Adrianna Nava, Ph.D., MPA, MSN, RN, and president of the National Association of Hispanic Nurses (NAHN), shares how her culture has influenced her career and how we must continue to work toward health equity in Hispanic/Latino communities.
Dr. Nava, were you passionate about becoming a nurse at a young age?
Although I have nurses in my family, I really became interested in nursing during college. Initially I wanted to become a pediatrician but shied away from the idea when I learned it would take many years of schooling; becoming a nurse would allow me to work with patients faster! Little did I know at the time that as a nurse, I would still pursue many years of schooling, to include two master’s degrees and my Ph.D.
How has your culture influenced your career path?
It’s a deeply personal endeavor to advocate for health equity through NAHN. As a Mexican-American, my Latina roots have kept me focused on improving the lived experience of Latinos in the United States., including improving Latino health outcomes. Over time, I have noticed that the health disparities we are trying to close impact not only my community, but my family and friends.
Tell us how you began your career and how it has led to your role as president of the NAHN.
I began my nursing career in the summer of 2009 as a health policy fellow in the office of former congressman Xavier Becerra, now Secretary of the U.S. Department of Health and Human Services (HHS). I started my nursing career at the Department of Veterans Affairs (VA) as an ICU nurse. In my 8 years at the VA, my last position was as the Chief of Quality at the Edward Hines Jr. VA Hospital.
Academically, I’ve focused on health policy, leadership and research. During my leadership experiences, I recognized the value that nurses bring to health care decision-making and in addressing variations in health care quality. I felt that I could do more to improve the current healthcare system by empowering nurses to reach higher levels of academic success and broadening their leadership capacity so there would be more of us available to create change.
My interest in leadership stemmed from my desire to improve health system policies and processes to create a better work and health care environment for providers and patients. My work with NAHN began in 2010, when I was a novice nurse. My first role was as President of the NAHN-Illinois chapter in 2011, and I have been president of the NAHN since 2021. It brings me great pride to think of the work we can accomplish together, to help close the health disparities gap for Latinos in the U.S.
As a nurse and advocate for increasing access to care for underserved populations, tell us about the importance of access to care for Hispanic/Latino communities.
The first step to ensuring high quality care is to make sure people have access to health care. For years, our Latino community has lagged behind in having insurance coverage. (20% of the Latino population was still uninsured as of 2019.) The passage of the Affordable Care Act was instrumental to increasing the number of Latinos who had access to Medicaid, or private insurance coverage, however, there is still work to be done.
For some Latinos, another barrier to adequate health care access includes language barriers. At NAHN, we recognize these barriers, and since 1975, we have been a professional nursing organization that has mobilized into our communities. Our chapter leaders work with their members to organize health fairs and educational partnerships and workshops to bring health information and resources into their communities. Access to community health data would enrich our programming as we develop targeted educational programs and interventions in the future.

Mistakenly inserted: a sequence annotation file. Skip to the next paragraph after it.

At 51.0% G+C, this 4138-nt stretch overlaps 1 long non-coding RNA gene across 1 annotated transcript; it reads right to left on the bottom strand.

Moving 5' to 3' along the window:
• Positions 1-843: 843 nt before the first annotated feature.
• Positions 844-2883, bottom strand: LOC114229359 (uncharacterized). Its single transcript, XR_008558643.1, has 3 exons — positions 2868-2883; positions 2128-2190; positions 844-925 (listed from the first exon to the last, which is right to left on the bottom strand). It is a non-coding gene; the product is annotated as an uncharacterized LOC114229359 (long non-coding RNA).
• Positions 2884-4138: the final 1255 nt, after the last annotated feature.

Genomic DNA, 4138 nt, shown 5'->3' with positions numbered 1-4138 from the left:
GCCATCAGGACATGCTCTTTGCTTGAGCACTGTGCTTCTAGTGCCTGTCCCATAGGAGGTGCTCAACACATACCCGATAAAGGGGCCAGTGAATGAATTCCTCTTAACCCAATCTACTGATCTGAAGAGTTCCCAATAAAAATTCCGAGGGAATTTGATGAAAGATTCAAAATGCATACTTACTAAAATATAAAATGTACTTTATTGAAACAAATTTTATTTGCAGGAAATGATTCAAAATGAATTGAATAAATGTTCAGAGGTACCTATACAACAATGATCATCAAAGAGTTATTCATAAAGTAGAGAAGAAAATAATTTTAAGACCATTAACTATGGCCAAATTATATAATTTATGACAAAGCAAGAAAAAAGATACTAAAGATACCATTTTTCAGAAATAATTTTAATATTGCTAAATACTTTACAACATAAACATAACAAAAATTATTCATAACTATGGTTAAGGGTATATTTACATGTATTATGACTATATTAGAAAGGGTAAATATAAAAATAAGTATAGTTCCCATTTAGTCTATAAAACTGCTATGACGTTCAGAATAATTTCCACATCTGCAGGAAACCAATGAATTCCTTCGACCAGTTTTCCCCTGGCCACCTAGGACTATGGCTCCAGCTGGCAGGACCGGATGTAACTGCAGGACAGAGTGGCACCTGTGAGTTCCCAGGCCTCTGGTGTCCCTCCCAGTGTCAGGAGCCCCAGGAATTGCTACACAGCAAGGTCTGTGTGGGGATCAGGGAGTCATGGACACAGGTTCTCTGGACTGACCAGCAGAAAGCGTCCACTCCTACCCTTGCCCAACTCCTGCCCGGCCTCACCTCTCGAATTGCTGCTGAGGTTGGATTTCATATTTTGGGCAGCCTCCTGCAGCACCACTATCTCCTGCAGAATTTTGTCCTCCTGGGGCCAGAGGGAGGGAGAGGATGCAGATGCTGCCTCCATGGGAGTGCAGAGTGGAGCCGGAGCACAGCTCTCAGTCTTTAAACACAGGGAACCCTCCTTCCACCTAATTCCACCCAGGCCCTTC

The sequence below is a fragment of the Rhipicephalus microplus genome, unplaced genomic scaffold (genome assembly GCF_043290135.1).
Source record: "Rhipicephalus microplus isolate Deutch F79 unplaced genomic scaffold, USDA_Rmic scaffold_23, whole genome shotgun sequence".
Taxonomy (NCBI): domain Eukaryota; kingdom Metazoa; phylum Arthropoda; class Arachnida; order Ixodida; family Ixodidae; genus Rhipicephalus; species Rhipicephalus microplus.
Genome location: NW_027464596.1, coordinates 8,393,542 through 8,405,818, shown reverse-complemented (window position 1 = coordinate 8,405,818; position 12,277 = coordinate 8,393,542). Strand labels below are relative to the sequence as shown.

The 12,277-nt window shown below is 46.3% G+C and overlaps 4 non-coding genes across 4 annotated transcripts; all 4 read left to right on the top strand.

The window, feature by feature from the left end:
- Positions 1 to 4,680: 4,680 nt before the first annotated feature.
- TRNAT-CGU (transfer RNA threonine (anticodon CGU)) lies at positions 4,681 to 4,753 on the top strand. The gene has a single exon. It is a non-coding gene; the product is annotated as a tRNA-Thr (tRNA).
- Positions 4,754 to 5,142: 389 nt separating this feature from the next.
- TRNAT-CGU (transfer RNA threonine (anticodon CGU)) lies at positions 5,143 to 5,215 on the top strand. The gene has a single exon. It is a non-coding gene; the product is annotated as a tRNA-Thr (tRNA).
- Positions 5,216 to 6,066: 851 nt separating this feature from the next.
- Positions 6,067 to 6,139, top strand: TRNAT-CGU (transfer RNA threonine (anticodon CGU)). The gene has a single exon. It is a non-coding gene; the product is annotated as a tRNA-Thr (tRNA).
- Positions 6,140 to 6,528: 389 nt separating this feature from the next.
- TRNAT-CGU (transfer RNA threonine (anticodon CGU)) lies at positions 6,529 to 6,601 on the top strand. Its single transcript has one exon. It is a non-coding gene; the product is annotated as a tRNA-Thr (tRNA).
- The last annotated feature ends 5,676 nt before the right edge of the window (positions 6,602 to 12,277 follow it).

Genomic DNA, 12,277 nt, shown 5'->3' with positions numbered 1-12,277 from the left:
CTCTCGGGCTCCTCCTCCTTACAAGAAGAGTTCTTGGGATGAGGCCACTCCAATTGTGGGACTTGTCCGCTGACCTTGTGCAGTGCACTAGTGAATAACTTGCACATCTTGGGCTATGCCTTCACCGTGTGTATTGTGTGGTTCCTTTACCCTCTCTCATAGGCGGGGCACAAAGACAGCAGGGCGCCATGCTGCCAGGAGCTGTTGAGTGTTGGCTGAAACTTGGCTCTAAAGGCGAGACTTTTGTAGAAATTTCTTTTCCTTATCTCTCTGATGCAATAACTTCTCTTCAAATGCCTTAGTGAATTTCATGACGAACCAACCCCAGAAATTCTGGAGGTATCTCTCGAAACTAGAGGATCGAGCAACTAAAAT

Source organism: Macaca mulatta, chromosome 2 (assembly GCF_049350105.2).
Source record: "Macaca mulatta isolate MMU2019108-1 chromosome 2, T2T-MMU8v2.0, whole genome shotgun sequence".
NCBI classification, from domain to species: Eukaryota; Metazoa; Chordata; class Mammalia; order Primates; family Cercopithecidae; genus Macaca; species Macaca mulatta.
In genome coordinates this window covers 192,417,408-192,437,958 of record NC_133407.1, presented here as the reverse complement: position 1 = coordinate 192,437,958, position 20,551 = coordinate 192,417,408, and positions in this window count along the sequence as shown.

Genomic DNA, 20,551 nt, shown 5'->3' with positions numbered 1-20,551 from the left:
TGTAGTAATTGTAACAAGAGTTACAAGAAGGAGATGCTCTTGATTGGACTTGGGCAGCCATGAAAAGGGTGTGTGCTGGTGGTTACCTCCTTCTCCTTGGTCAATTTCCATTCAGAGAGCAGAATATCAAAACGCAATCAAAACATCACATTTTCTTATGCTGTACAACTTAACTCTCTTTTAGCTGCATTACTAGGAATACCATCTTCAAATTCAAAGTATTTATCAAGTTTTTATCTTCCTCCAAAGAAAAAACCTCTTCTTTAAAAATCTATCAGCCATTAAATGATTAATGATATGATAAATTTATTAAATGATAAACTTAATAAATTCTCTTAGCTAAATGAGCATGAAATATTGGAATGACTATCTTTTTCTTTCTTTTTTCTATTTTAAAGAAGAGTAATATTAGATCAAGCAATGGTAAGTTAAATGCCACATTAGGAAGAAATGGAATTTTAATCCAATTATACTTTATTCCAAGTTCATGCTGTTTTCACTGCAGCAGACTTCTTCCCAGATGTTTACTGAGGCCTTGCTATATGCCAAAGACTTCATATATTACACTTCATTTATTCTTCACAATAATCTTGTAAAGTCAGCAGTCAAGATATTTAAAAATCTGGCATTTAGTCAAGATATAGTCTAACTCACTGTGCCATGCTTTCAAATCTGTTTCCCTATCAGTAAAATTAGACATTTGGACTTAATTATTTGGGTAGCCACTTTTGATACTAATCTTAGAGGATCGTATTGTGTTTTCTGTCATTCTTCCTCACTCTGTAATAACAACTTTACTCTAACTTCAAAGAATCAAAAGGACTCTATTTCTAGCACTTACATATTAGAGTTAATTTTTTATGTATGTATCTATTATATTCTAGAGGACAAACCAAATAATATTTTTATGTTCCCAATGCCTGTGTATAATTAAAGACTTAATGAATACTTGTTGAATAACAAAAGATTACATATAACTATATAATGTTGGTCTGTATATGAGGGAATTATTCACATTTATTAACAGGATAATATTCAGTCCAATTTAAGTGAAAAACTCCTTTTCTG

As the NAHN and the Alzheimer’s Association work together, what potential do we have to communicate about Alzheimer’s and dementia to Spanish-speaking populations?
We know that discrimination in the health care system exists, which is a contributing factor to current health care disparities. Our partnership empowers health care clinicians and patients to learn more about Alzheimer’s disease and be well informed.
We are now able to connect families and patients with resources, so they feel empowered to seek out resources for their family members who may be experiencing the impact of dementia or Alzheimer’s disease. Since our local NAHN chapters provide information and resources right in the community, our partnership enables community members to gain information from a nurse, many times, in their preferred language.
How do you encourage Hispanic/Latino families to reach out for help as a first step on their Alzheimer’s or dementia journey?
I encourage families to connect with their trusted health care provider as a first step, to gain access to appropriate resources that may be right for their family. I also encourage families to seek out support groups in their local area. The Alzheimer’s Association is able to connect them with information on local resources, and we continue to build NAHN into an organization that can continue to provide important support and information to our communities in need.
Learn more about the Alzheimer's Association's partnership with the National Association of Hispanic Nurses.
About: Dr. Nava’s hope for the future of nursing is to have more nurse leaders contributing to advancing health equity through practice, research and policy. In her spare time, she enjoys salsa dancing and taking short mountain hikes.
Hispanic Americans and Alzheimer's